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Mychal Bell of 'Jena 6' ordered to juvenile facility

  • Story Highlights
  • Source: Judge rules Mychal Bell violated probation for earlier juvenile convictions
  • Bell, 17, was freed after adult conviction for beating a classmate was overturned
  • Source: Bell now must spend 18 months in a juvenile facility
  • The teen, who is black, is accused of beating a white classmate last December
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(CNN) -- A black Louisiana teenager at the center of the racially charged "Jena 6" case was ordered Thursday to spend 18 months in a juvenile facility, after a judge ruled he had violated his probation for earlier juvenile convictions, a source with knowledge of the court proceedings said.

Supporters joined Mychal Bell after he was released from jail last month.

Mychal Bell, 17, who was freed two weeks ago after his adult criminal conviction for beating a white classmate was overturned, was sent to the Renaissance Home for Youth in Alexandria, Louisiana, the source said.

The decision came at the end of a two-day juvenile court hearing that was closed to the media and public.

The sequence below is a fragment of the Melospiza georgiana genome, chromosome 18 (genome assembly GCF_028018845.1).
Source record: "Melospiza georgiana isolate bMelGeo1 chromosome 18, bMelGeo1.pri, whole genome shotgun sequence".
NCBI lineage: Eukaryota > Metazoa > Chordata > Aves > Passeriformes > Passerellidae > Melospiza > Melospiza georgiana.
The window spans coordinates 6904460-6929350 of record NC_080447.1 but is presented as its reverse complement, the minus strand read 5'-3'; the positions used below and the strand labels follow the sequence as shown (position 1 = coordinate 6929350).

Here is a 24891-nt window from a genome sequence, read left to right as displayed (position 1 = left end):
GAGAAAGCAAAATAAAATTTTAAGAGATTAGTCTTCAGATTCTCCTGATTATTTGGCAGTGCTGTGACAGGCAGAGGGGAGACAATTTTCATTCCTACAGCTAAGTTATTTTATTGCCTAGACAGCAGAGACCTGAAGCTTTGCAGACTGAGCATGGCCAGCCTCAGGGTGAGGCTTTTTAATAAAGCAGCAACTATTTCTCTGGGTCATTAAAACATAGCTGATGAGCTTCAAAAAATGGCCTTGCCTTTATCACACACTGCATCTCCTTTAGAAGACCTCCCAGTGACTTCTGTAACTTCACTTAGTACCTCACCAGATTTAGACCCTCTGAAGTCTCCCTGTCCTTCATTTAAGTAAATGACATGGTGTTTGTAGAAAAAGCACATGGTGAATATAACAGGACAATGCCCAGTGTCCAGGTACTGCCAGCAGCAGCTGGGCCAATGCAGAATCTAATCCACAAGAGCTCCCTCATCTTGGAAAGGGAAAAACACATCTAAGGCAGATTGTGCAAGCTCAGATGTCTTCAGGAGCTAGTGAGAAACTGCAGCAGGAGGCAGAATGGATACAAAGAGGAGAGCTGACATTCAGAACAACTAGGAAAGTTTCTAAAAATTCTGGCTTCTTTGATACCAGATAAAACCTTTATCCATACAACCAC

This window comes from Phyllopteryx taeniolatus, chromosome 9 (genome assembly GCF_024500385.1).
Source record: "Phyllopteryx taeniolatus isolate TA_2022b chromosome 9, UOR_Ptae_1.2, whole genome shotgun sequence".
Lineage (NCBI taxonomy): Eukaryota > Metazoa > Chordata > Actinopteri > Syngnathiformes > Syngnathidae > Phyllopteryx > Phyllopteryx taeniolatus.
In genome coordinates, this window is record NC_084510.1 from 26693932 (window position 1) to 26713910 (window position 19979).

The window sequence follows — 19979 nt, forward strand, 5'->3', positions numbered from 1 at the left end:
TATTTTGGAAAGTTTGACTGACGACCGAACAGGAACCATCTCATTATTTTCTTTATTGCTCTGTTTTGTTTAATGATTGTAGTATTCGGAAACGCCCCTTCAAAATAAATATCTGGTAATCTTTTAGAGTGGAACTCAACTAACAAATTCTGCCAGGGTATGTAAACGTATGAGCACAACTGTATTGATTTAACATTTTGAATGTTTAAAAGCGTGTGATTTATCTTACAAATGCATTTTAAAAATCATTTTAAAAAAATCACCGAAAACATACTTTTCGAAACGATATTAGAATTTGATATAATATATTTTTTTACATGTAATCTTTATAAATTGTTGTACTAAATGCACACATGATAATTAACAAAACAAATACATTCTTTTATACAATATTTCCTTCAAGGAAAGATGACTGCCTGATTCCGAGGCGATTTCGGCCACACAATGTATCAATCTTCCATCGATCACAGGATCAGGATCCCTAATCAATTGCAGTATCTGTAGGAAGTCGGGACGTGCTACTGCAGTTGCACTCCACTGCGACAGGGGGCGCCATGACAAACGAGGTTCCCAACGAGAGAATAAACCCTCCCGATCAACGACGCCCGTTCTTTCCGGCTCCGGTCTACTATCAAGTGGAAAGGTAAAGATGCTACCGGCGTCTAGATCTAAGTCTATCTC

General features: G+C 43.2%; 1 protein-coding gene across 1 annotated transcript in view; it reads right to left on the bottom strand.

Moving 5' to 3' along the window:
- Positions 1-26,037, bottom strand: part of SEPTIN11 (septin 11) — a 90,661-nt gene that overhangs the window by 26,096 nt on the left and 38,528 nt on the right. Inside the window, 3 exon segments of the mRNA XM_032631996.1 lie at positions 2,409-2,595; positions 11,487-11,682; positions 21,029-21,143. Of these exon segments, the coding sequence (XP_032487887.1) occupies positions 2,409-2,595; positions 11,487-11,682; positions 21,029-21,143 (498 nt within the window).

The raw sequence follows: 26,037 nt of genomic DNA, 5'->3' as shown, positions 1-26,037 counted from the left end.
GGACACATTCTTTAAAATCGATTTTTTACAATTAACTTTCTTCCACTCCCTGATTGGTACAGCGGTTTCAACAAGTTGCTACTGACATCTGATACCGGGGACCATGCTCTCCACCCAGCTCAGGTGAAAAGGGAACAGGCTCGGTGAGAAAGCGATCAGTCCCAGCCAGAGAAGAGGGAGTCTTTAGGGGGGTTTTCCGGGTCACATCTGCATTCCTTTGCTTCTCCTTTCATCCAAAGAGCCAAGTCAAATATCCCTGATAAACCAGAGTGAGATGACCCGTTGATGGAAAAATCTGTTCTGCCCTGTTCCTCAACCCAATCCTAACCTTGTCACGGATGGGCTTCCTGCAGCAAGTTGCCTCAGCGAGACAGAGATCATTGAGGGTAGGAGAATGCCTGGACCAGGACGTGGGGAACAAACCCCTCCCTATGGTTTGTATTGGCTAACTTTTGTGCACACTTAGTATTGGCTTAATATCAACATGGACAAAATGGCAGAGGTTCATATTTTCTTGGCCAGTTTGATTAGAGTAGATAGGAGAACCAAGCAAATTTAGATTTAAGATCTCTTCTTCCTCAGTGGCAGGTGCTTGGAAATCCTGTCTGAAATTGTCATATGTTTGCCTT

Carol Powell-Lexing, one of Bell's attorneys, said the judge's decision would be appealed.

Bell was freed on $45,000 bail on September 27, after an appeals court threw out his conviction on battery and conspiracy charges in adult court and remanded the case to juvenile court.

But Judge J.P. Mauffrey agreed with prosecutors that Bell had violated the probation he was given for four previous juvenile offenses, including two simple battery charges, the sources said.

Bell had been placed on probation until he turned 18.

Civil rights activist Al Sharpton, who has championed Bell's case, denounced Thursday's decision as "revenge" by the judge and called on Louisiana Gov. Kathleen Blanco to intervene.

Demonstrators in September took to the streets of the small town of Jena to protest how authorities handled the cases of Bell and five other teens accused of beating white student Justin Barker in December 2006. The incident was a culmination of fights between blacks and whites.


Many said they were angry that the students, dubbed the "Jena 6," were being treated more harshly than three white students who hung nooses from an oak tree on Jena High School property.

The white students were suspended from school but did not face criminal charges. The protesters said they should have been charged with a hate crime. E-mail to a friend E-mail to a friend

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